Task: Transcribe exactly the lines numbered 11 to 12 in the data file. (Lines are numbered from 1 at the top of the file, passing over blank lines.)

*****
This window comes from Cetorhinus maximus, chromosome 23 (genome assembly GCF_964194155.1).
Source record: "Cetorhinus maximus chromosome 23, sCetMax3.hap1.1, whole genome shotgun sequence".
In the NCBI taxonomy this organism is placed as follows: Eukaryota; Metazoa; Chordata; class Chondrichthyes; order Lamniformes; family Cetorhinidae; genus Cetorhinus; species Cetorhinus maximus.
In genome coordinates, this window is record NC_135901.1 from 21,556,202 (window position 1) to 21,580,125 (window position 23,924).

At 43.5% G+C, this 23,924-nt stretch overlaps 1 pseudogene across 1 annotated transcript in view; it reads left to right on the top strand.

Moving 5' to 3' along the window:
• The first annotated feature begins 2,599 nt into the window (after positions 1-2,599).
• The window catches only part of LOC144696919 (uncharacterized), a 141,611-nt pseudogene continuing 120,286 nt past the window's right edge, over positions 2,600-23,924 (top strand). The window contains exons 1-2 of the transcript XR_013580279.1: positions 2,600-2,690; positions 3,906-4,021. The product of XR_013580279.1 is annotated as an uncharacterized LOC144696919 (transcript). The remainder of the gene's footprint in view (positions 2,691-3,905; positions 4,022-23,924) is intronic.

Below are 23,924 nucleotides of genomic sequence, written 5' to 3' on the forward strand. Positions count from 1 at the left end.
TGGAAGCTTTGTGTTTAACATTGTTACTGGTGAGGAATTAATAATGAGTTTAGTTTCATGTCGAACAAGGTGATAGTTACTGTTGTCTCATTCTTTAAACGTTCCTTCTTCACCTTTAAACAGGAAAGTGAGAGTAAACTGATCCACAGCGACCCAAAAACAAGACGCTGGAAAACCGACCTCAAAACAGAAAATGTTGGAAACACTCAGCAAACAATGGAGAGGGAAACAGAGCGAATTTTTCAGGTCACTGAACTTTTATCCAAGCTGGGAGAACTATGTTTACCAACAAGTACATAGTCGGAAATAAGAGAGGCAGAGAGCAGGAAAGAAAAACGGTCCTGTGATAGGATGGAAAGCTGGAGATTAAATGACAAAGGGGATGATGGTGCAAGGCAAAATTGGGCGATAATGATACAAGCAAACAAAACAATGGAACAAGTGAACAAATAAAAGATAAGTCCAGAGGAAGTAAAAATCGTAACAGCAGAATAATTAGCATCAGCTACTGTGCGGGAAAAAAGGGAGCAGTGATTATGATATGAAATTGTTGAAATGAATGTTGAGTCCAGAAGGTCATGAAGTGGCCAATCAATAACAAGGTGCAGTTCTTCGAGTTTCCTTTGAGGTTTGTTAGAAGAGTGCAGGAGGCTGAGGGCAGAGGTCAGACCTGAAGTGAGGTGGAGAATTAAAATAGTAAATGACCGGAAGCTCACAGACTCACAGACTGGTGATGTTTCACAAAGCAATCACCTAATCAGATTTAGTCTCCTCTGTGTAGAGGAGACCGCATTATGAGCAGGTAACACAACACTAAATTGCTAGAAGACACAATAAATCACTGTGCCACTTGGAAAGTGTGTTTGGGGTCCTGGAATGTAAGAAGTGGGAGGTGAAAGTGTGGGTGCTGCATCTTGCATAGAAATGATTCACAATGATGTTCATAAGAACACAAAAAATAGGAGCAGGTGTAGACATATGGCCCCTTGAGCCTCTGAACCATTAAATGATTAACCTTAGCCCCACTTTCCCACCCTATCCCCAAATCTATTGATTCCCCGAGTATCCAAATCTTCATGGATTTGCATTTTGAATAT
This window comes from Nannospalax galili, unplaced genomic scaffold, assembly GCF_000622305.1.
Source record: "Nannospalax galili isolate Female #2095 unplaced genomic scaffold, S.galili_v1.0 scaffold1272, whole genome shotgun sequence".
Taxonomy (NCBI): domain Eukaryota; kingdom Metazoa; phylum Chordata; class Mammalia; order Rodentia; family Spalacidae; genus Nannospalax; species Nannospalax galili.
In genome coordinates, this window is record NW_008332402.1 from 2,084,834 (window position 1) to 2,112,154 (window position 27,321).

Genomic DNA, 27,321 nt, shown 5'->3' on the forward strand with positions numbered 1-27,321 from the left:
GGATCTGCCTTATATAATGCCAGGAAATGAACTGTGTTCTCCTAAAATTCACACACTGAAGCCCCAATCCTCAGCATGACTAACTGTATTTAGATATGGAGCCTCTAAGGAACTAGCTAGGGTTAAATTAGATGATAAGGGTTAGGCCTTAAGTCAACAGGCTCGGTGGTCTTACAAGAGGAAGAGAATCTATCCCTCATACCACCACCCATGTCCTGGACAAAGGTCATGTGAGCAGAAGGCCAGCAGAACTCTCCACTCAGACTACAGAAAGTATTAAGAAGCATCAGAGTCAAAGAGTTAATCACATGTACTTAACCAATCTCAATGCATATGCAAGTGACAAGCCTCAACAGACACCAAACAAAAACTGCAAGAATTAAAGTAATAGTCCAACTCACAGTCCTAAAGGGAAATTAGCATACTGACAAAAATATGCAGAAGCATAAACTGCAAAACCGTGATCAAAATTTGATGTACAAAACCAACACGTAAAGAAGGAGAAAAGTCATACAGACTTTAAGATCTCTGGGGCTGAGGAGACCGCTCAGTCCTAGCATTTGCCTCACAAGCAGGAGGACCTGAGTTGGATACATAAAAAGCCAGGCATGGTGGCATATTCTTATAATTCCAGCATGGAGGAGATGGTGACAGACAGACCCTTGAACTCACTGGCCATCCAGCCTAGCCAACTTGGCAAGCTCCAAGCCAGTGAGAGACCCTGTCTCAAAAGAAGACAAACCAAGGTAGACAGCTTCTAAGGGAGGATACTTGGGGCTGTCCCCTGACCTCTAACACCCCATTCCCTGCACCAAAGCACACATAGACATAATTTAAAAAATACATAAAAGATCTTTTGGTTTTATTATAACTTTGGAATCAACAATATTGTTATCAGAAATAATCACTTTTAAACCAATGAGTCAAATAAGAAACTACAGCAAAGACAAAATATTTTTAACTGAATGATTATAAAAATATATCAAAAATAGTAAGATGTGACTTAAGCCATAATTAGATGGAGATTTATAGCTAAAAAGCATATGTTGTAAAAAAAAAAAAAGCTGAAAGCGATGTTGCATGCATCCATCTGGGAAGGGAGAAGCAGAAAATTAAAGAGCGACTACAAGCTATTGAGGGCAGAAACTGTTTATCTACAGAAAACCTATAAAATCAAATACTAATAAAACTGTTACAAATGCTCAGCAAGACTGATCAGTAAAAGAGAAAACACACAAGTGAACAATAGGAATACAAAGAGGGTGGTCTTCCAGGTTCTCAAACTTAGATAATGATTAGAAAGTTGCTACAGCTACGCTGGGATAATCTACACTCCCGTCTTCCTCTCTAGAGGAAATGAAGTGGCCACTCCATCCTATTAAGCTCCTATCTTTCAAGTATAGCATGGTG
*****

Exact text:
This window comes from Nannospalax galili, unplaced genomic scaffold, assembly GCF_000622305.1.
Source record: "Nannospalax galili isolate Female #2095 unplaced genomic scaffold, S.galili_v1.0 scaffold1272, whole genome shotgun sequence".